Wednesday, September 19, 2012

Who Guards the Guards?

By William Fisher

Fabian Avery III was seventeen when he died.

And were it not for how he died, we might offer our condolences, maybe we’d say he was in prison anyway, but we probably would not be reading this story. There’d have been no one to write it.

You’re reading about his death because he was yet another victim of a prison system that is utterly broken and whose inmates are just about utterly forgotten.

If you have a strong stomach, here’s Fabian’s story as told by Jean Casella and James Ridgeway in the Atlanta Constitution.

He died last year in solitary confinement. He died because the jail he was locked up in had only the services of a doctor and a nurse who allegedly failed to try to get any specialist professional help from anywhere else.

Fabian was sick, very sick. He died of appendicitis and complications from a bowel obstruction, according to investigative documents compiled by the Georgia Bureau of Investigation. He first reported being ill on Feb. 24, 2011 and was given minimal attention. He complained of nausea, stomach pains, vomiting and lower back pains, as well as frequently vomiting and defecating on himself and failing to clean himself up – reportedly the reason he was placed in solitary. Jail staff allegedly did little to help get Avery the necessary care.

He had been arrested in December 2010 on armed robbery charges. He was transferred from the Fulton County jail in late February 2011 to alleviate overcrowding and placed in a small-town lockup at the Mize Street Municipal jail in the South Georgia town of Pelham.

According to Casela and Ridgeway, Fabian Avery III weighed 153 pounds when he was transferred to Pelham. He was found dead nearly a month later -- on the morning of March 18, 2011 -- on a mattress on the floor of his 6-by-10-foot isolation cell. They write that his 6-foot-1-inch frame had shriveled to 108 pounds.

The Atlanta Journal Constitution reported that the Georgia Bureau of Investigation found that the teenager had been placed in “the hole” after he first reported being sick, ”because he began frequently soiling himself and not cleaning up or showering.” The jail’s nurse reportedly “suggested that Avery might have been faking some of his symptoms,” despite his apparent extreme weight loss.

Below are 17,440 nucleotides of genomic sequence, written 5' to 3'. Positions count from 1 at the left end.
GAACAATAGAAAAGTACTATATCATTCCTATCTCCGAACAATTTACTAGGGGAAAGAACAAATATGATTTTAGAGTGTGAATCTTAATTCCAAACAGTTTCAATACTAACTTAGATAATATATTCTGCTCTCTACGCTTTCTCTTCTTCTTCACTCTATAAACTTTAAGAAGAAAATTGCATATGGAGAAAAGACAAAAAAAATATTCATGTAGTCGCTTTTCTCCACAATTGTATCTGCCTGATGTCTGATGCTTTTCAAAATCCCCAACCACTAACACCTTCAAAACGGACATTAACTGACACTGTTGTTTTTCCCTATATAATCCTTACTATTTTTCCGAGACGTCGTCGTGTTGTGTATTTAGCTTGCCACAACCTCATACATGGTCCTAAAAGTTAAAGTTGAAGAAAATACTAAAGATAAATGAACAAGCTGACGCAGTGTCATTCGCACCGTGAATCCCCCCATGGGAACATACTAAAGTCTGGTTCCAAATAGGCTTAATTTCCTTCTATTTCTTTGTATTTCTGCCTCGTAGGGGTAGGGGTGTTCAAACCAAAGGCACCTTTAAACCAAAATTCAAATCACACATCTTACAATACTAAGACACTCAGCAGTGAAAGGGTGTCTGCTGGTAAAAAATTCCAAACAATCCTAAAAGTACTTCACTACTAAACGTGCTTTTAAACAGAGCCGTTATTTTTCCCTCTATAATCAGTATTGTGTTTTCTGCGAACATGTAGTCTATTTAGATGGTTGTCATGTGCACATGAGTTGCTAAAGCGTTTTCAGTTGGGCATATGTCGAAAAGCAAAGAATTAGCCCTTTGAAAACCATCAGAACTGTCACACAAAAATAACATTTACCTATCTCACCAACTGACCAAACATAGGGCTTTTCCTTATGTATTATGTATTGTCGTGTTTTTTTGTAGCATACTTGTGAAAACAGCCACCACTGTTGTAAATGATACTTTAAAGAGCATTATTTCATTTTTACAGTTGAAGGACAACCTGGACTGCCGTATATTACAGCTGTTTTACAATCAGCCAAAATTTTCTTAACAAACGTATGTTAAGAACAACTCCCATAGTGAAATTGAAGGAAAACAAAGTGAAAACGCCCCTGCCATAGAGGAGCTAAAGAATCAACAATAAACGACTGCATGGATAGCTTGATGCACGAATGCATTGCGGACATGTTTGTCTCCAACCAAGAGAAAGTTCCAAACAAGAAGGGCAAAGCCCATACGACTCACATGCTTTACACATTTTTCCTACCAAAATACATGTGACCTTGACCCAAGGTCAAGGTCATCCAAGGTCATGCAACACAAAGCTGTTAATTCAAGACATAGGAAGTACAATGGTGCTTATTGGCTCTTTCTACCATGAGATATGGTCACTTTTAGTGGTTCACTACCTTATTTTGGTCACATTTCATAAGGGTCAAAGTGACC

Now, Fabian’s mother has filed a federal lawsuit against the town of 4,500, the jail’s nurse and doctor, its police department, and four correctional officers, claiming wrongful death and civil rights violations, based on allegations that her son’s serious medical condition was ignored.

The defendants’ attorney reportedly told the AJC: “This is an unfortunate case…If [the jail staff] had any indication that he needed any more medication, it would have been provided.”


OK, you say, this is a tragic story but surely it is not the norm. Well, probably not the norm. In 1930, the year the Federal Bureau of Prisons was founded, there were eleven federal prisons. In 2000, 84 Federal facilities were in operation, 9% more than in 1995

Today, there are 116 institutions, 6 regional offices, a Central Office (headquarters), and community corrections offices that oversee residential reentry centers and home confinement programs.

At the State Prison level, there are 1,320 facilities, 3% more than in 1995; and 264 private facilities, 140% more than in 1995. The maximum number of beds or inmates assigned by a rating official, known as rated capacity, expanded 31%, from 975,719 in 1995 to 1,278,471 in 2000.

In addition, there are thousands of county and town jails. And that’s not counting the infamous immigration detention centers operated by Immigration and Customs Enforcement, part of the Department of Homeland Security.

But even this humongous number is not enough to house the 1,278,471 prisoners recorded in 2000, up 31% from 975,719 in 1995. On June 30, 2000, State prisons were operating at 1% above their rated capacity, down from 4% over capacity in 1995. The Federal prison system was operating at 34% over capacity at midyear 2000, up from 25% over capacity in 1995.

So with the largest prison population of any modern industrialized country – and easily a third of inmates suffering from mental illness – I could be reasonably sure that we haven’t heard the last of a lot more deaths.

People opt for prison jobs for many different reasons. Some might actually want to do some good.

But putting a prisoner in solitary confinement instead of a hospital because he’s very sick – come on now. Who was it who interviewed these folks for their jobs? Or were they?